A largely successful full-length expansion of the eponymous hit TV show.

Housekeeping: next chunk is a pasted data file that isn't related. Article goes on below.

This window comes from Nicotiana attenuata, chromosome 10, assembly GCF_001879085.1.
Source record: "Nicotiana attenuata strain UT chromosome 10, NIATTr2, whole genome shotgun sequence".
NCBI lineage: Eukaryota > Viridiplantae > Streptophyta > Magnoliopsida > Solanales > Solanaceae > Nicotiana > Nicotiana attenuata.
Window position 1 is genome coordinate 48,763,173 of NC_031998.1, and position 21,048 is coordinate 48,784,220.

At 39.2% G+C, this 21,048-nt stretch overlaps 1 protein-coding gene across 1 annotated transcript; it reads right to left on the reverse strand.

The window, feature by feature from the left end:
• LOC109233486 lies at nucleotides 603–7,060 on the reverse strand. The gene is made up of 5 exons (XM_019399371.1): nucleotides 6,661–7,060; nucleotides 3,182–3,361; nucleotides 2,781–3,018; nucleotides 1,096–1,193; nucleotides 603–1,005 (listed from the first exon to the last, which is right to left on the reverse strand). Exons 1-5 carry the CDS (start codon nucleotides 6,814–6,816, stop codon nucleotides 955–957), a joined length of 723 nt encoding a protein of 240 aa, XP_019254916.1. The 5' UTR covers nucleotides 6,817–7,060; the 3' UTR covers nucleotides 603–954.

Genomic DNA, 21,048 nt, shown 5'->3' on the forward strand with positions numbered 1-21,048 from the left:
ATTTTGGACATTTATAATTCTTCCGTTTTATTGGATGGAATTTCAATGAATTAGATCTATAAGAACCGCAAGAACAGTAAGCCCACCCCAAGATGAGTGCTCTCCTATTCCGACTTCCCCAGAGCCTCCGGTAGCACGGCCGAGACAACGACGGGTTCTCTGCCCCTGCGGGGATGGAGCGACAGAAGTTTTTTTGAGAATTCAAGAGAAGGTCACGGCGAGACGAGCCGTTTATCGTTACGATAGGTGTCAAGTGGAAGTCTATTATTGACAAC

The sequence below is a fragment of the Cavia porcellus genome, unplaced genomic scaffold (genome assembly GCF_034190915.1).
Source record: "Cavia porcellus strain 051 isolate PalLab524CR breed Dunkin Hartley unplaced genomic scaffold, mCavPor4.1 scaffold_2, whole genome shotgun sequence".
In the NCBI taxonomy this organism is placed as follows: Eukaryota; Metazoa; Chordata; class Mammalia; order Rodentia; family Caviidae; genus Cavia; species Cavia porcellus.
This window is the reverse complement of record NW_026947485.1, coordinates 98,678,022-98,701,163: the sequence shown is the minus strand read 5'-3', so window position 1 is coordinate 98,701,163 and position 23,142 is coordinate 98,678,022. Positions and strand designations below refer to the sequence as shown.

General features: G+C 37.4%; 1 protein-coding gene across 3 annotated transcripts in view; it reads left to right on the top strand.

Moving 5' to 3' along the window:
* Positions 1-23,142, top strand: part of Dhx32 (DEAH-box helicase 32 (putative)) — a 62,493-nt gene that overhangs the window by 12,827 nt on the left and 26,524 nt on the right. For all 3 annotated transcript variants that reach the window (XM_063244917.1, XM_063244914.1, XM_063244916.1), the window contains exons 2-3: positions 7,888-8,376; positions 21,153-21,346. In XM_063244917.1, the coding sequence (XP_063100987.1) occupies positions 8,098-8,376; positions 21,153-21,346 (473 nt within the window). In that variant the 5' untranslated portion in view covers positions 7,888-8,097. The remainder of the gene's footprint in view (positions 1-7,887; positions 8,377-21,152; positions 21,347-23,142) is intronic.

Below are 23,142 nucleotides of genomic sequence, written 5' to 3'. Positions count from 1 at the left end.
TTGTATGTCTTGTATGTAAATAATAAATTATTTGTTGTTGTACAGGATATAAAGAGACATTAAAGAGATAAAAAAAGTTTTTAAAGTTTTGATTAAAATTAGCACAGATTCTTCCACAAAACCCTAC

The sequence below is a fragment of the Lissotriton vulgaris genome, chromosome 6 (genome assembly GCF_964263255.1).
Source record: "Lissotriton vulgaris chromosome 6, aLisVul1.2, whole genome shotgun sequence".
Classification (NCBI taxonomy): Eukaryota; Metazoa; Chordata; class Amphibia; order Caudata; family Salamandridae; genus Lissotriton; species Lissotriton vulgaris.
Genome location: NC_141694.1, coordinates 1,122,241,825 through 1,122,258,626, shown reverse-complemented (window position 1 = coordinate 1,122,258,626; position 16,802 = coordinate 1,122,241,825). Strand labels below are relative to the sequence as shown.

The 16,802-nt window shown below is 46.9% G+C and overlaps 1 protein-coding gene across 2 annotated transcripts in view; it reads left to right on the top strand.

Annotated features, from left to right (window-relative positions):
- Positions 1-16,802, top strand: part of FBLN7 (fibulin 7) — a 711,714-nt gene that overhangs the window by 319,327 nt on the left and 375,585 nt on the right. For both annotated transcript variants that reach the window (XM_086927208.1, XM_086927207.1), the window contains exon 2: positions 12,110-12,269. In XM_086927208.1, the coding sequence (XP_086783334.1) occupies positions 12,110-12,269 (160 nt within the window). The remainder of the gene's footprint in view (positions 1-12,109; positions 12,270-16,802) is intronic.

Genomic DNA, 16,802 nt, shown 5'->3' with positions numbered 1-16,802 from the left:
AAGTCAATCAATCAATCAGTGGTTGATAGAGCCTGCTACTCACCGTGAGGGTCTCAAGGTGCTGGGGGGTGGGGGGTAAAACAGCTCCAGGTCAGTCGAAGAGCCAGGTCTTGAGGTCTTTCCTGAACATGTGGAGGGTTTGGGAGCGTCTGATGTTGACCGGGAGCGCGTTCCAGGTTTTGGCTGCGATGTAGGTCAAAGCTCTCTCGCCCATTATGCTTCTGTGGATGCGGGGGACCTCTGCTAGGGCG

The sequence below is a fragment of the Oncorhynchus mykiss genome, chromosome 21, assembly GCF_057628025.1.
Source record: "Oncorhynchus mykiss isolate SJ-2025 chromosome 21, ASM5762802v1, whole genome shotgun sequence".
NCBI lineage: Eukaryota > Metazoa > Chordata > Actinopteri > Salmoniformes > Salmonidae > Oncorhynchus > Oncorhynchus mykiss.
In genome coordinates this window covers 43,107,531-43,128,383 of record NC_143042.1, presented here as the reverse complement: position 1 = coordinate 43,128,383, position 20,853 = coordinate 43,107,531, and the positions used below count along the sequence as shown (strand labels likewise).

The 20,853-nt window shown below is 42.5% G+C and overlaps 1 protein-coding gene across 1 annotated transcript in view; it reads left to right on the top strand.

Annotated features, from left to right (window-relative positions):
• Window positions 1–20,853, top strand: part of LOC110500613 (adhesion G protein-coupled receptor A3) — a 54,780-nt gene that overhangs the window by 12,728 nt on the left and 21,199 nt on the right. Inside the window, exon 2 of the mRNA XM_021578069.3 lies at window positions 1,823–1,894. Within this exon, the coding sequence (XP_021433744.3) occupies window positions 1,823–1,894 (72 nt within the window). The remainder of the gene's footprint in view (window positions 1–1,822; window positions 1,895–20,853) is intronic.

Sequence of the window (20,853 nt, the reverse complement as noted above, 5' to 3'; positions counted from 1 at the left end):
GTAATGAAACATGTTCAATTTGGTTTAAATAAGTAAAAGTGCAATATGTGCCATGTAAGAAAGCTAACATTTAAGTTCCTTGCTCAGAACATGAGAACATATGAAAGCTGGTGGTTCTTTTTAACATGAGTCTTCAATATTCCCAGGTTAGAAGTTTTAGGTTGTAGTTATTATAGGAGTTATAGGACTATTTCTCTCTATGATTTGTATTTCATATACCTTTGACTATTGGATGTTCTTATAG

Italy’s notoriously crass television culture comes in for pointed digs in “Boris — The Film,” a largely successful full-length expansion of the eponymous hit TV show. Set among a smallscreen tech crew making its first highbrow feature, the pic is loaded with winking laughs that paint an unflattering portrait of Italo auds and media, though the trio of scripters-helmers — Giacomo Ciarrapico, Mattia Torre, Luca Vendruscolo, all vets of the series — occasionally dull the sharpness with farce rather than satire. Local biz has been surprisingly muted, and offshore play will be limited given the amount of inside jokes.Successful TV director Rene Ferretti (Francesco Pannofino) walks off the set of “The Young Ratzinger” (seen in a hilarious, brief clip), unable to take such ridiculous pablum anymore. He’s jobless for three months until location manager Sergio (Alberto Di Stasio) tells him he’s got the film rights to a new “Gomorrah”-like book, called “The Caste,” about Italo political corruption. Rene sees his chance to realize something worthy, and dumps his regular crew for the chance to work with real artists. At the start, Rene’s charged with excitement, thrilled to be working in cinema and overjoyed that his star is serious actress Marilita Loy (Rosanna Gentili, doing a very funny parody of Margherita Buy). But nothing goes smoothly: The crew walks off, replaced by his usual TV team, and he soon discovers that good intentions aren’t enough to forestall compromises when the Italo film biz itself has jettisoned artistic integrity for the lucrative lure of vulgarity. It’s refreshing to see an Italian pic aiming torpedoes at the infantile crudeness that characterizes so many comedies from the peninsula: two scenes at the cinema, with auds in stitches over tasteless jokes while only Rene, and later assistant director Arianna (Caterina Guzzanti), watch in stony-faced silence, succinctly demonstrate the problem. Since those comedies are boffo hits, why should studios put money into anything else? “Boris” skewers this situation with surprisingly little exaggeration, hiding its bitterness beneath a blanket of absurdity. An occasional unevenness in tone is likely due to the trio of helmers, and certain jokes and characters, beloved from the TV series, are stretched beyond reasonable screen time. So Stanis (Pietro Sermonti), an actor convinced everyone loves his impression of politico Gainfranco Fini, turns up far too often, rendering an amusing side-strand overdone. The smoothness of the ensemble work speaks of the pic’s smallscreen roots, yet the writing is strong enough that viewers unfamiliar with the show won’t feel left out. Lensing is attractive and brisk, with nice delineations in color tonalities to signal the movie within the movie. Music is well integrated, including an amusing theme song containing key lines from the script, such as an axiom elucidating the descending hierarchy of Italian media, where TV is top: “After cinema there’s radio, after radio there’s death.” Boris is the name of Rene’s goldfish and good-luck charm.